News:The Supreme Court has invoked special powers under Article 142 of the Constitution to remove the Manipur Minister against whom disqualification petitions were pending before the Speaker since 2017.
About the Judgement:
- The Supreme Court removed the minister from the state cabinet and restrained him from entering the Legislative Assembly till further orders.
- A disqualification petition under Tenth Schedule(Anti-defection law) was pending before the Speaker since 2017 but the Speaker failed to take the decision within a reasonable time period.
- According to Article 212, the courts in India including the Supreme Court cannot interfere in the proceedings of the Legislature of state.
- However,this has been overruled by the Supreme Court in this matter by invoking special powers under Article 142.
About Article 142:
- Article 142 provides for the enforcement of decrees and orders of Supreme Court.It consists of two clauses:
- Article 142(1):It states that the Supreme Court in the exercise of its jurisdiction may pass such decree or make such order as is necessary for doing complete justice in any cause or matter pending before it and the orders shall be enforceable throughout the territory of India.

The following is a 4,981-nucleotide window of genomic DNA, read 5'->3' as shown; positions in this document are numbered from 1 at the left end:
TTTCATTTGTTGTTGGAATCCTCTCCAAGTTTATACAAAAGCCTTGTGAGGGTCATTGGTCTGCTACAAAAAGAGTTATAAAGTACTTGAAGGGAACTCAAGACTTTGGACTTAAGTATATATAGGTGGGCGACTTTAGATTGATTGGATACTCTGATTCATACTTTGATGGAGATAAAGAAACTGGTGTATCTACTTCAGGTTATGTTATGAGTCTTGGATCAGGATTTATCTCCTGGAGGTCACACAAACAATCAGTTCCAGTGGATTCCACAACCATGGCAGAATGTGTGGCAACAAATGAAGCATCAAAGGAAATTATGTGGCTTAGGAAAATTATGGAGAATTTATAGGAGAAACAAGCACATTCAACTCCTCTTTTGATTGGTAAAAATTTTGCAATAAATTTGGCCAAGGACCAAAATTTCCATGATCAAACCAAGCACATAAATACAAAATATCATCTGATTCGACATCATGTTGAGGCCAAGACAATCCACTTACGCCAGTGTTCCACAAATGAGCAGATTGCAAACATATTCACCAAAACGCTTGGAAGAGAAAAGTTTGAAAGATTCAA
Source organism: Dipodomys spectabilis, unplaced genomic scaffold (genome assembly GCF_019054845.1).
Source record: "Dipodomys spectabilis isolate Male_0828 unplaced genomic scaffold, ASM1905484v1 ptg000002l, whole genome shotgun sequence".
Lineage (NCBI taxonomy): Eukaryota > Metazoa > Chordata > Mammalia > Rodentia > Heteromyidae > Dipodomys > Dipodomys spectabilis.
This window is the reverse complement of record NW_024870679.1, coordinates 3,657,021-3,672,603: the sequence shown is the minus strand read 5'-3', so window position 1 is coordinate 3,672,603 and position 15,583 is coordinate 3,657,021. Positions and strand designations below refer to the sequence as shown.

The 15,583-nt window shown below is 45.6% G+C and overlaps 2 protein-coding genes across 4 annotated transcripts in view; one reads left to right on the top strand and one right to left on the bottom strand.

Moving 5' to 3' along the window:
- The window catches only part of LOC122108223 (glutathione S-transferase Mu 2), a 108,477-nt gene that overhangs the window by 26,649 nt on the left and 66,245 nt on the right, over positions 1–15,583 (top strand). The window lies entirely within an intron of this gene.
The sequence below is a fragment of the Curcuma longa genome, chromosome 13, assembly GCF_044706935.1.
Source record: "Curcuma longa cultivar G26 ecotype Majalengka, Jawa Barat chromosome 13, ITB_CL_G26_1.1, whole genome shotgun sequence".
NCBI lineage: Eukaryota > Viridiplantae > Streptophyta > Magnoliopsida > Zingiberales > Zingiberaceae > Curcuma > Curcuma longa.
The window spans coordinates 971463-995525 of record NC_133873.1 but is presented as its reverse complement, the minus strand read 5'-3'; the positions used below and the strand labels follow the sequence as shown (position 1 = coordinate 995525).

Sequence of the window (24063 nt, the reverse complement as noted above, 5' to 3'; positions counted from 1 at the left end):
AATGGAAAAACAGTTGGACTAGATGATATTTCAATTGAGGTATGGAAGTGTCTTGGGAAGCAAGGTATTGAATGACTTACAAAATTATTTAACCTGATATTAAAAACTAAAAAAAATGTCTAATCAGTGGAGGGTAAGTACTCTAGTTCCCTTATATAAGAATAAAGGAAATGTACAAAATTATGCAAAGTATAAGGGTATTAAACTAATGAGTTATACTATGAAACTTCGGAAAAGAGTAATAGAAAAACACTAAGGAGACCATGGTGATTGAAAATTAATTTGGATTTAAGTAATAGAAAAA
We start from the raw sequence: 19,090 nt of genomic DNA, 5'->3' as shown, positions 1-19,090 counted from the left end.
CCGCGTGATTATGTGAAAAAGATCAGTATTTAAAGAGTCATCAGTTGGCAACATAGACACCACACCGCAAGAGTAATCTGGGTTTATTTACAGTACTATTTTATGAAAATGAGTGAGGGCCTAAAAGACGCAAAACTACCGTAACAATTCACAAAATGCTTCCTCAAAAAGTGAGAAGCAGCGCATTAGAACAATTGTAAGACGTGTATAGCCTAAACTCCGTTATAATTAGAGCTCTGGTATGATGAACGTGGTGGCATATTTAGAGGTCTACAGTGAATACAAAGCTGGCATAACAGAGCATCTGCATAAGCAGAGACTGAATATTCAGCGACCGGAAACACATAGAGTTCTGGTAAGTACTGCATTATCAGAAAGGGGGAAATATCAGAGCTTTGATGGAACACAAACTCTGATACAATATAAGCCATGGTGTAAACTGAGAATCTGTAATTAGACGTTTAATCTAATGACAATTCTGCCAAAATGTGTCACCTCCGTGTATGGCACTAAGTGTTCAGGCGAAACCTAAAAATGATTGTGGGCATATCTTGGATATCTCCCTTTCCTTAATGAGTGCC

- Article 142(2): It states that the Supreme Court shall have the power to make any order for the purpose of (a)securing the attendance of any person, (b)the discovery or production of any documents or (c)the investigation or punishment of any contempt of itself.
About Tenth Schedule:
- The Anti-Defection Law was passed in 1985 through the 52nd amendment to the Constitution.It added the Tenth Schedule to the Indian Constitution.The main intent of the law was to combat political defections.
- The grounds on which a member of a legislature can be disqualified are a) if he/she voluntarily gives up the membership of his/her party and b) if a legislator votes in the House against the direction of his/her party and his/her action is not condoned by his party.
- There is an exception that has been provided in the law to protect the legislators from disqualification.The 10th Schedule says that if there is a merger between two political parties and two-thirds of the members of a legislature party agree to the merger, they will not be disqualified.